That owl I wanted to draw you.

The Great Gray has been a front burner project for the last couple weeks. I sketched a couple dozen before I started this drawing. And just the same this bird seemed to assemble itself in front of me while my eyes watched, and pen went to work. There’s a depth to this drawing I haven’t seen in many of my others before. I tried to visualize every feather and bring them all together one at a time. While this is proven to be quite time consuming, it pushes me deeper in love with the process.

All that’s left is color…

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Great Gray Owl

The Great Gray Owl has been of interest to me lately. The largest of our Owls in North America. They hunt over forest clearings and nearby open space by night.
The rings on the face make the yellow eyes appear smaller.
This was my initial sketch after just looking over a few photographs and books. Further studies will yield better illustrations I’m confident.
Two years ago when I decided I wanted to write and illustrate my own collection of birds, I was uncertain of my capabilities of capturing the nuances of the Owls. While I’m still far from mastering it, I do see delightful progress in the direction I desire.
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Ain’t it just like the night to play tricks when you’re trying to be so quiet?

Young owl.

Young owl.

Friday night was a “go out and be social” night. To make up for abandoning my sketchbook on valentine’s day, Today I filled three pages with lines and colors.
 

Mockingbird on the wing.

Mockingbird on the wing.

First I colored a drawing of a young owl from the other day. While I worked on that a mockingbird flew to my window to challenge my bird stencils, this no doubt inspired the next page to follow, with a mockingbird on the wing. When that page came to be, I thought of a bird I’ve seen a few of near where I work. A common Yellow-throat. A small masked shrub-dweller with an olive/green hue.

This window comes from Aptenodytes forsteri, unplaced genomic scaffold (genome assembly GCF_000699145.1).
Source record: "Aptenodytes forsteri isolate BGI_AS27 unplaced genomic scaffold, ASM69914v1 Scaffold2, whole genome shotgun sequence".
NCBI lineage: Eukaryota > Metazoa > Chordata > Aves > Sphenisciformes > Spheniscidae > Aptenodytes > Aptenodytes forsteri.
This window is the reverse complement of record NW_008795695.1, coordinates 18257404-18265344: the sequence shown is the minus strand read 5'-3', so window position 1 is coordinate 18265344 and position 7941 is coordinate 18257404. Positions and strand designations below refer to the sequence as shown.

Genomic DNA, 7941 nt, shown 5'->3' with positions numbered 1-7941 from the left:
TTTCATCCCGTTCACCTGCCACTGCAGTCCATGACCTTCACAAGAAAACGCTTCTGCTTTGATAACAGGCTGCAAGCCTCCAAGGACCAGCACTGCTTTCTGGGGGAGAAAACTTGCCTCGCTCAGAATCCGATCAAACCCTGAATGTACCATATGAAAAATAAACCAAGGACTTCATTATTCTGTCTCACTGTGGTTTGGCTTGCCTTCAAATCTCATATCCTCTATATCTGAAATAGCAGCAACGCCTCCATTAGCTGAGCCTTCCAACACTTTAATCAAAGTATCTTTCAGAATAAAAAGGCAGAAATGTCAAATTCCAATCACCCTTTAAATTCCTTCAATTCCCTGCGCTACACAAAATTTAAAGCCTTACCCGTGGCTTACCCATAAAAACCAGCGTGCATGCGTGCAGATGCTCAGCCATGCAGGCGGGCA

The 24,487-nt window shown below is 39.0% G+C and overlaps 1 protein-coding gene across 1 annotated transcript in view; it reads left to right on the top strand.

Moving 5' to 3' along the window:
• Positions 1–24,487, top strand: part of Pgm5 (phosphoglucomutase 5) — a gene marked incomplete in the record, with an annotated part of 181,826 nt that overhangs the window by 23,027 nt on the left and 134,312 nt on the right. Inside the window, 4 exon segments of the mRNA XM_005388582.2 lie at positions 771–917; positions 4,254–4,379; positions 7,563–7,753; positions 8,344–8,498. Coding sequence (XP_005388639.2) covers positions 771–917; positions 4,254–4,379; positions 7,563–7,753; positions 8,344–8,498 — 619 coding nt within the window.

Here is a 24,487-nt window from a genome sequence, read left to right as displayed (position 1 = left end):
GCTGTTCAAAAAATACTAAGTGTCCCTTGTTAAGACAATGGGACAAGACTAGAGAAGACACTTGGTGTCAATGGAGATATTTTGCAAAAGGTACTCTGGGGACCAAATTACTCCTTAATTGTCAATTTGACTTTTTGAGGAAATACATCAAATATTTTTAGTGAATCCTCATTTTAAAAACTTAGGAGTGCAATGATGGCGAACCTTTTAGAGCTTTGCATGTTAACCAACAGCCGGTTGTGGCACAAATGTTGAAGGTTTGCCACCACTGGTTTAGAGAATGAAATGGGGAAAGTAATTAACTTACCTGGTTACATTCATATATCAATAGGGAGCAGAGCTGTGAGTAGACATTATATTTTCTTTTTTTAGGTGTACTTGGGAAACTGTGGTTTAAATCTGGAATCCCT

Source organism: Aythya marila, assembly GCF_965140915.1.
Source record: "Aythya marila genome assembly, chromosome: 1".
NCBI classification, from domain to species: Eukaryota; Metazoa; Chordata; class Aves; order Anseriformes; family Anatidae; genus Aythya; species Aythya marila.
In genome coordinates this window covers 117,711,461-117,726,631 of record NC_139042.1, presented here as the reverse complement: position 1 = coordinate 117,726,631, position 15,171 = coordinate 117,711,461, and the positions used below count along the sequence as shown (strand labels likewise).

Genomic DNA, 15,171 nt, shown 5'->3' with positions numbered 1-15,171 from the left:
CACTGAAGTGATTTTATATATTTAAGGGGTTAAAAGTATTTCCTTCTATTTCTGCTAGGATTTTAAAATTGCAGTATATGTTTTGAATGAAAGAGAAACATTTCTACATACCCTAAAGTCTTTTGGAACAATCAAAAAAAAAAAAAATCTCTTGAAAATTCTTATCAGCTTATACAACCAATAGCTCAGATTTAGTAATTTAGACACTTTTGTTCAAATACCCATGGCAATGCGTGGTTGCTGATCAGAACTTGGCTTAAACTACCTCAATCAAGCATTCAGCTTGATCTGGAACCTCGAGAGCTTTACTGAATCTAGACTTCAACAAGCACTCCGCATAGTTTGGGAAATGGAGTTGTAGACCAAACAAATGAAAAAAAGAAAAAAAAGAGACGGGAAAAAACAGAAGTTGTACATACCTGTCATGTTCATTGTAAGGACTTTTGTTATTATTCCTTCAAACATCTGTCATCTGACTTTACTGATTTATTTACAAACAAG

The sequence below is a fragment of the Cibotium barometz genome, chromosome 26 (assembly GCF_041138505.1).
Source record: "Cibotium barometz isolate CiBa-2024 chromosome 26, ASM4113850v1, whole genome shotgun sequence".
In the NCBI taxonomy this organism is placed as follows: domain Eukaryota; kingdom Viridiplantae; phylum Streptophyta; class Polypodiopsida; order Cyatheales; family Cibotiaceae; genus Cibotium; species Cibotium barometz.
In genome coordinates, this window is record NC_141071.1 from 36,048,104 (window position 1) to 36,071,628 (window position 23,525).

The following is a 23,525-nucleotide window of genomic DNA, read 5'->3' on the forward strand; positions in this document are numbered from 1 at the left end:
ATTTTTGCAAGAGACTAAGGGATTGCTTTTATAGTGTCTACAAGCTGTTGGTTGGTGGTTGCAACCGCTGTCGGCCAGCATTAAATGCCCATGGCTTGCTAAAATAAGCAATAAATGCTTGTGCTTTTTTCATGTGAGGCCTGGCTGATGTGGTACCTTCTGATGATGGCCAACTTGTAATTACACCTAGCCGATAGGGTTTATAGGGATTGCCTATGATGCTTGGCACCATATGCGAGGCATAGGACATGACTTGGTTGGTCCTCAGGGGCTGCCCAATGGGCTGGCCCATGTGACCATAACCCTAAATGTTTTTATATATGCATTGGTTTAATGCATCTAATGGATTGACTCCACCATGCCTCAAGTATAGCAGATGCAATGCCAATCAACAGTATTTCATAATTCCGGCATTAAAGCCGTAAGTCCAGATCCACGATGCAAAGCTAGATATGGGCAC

Common Yellow-throat.

Common Yellow-throat.

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Fly through the night.

Barn Owl (Tyto Alba).

Barn Owl (Tyto Alba).

It’s been since December that I’ve shared any of my acrylic work. I started this a few months ago and put the finishing touches on it last night. It will be up at a gallery in town here next month.

Working with acrylic versus my usual pen and watercolor brings out a different side of my illustration approach. Paint can allow for a texture otherwise impossible to achieve in pen. I use this concept as my guide for composition and colors. I can exaggerate the colors and light with this medium which I think helps it stand up on its own as a composition.

One of my earliest memories is of my father waking me up one summer in Michigan to see the Northern Lights. That sky has stuck in my brain all these years. As such I wanted to the sky in this piece to hold as much power and emphasis as the bird.

The bird here is a Barn Owl. One of my top 5 favorite birds to illustrate and watch. Every few nights I go out on my bike outside town with lights and ride along fence lines. I usually see at least one Barn Owl per ride. It’s exciting to spot one, often their in flight, or atop a power line pole. Silently scanning the fields for dinner.

Their wings cut with silence through the air. A ghost like face, and beautiful glow. Like no other bird I’ve seen.

Recall the days that still are to come, Some sing blue

Broad-winged Hawk in pen.

Broad-winged Hawk in pen.

I went for a Barn Owl counting bike ride tonight in between spending time on some raptor drawings. I didn’t see any owls, but I did see two deer and rode 10 miles of gravel roads in the dark.

I saw a bunch of Broad-winged Hawks while in Michigan last summer with my Father. Driving down some logging roads one afternoon. Five in one clearing. We stopped and watched one perched in a tree 40 feet away on our left. It was perched much like this one, looking back at us with some concerned curiosity.

Some song lyrics in my head today,

“Hang your heart on laughing willow,
Stray down to the water,
Deep Sea of Love.

Beneath the sweet calm face of the sea,
Swift undertow.

Life may be sweeter for this, I don’t know,
See how it feels in the end.
May Lady Lullaby sing plainly for you,
Soft, strong, sweet and true.

Red-tail Hawk in flight.

Red-tail Hawk in flight.

 

…..Gone are the days we stopped to decide,
Where we should go,
We just ride.

Gone are the broken eyes we saw through in dreams,
Gone – both dream and lie.”

-Robert Hunter, The Grateful Dead.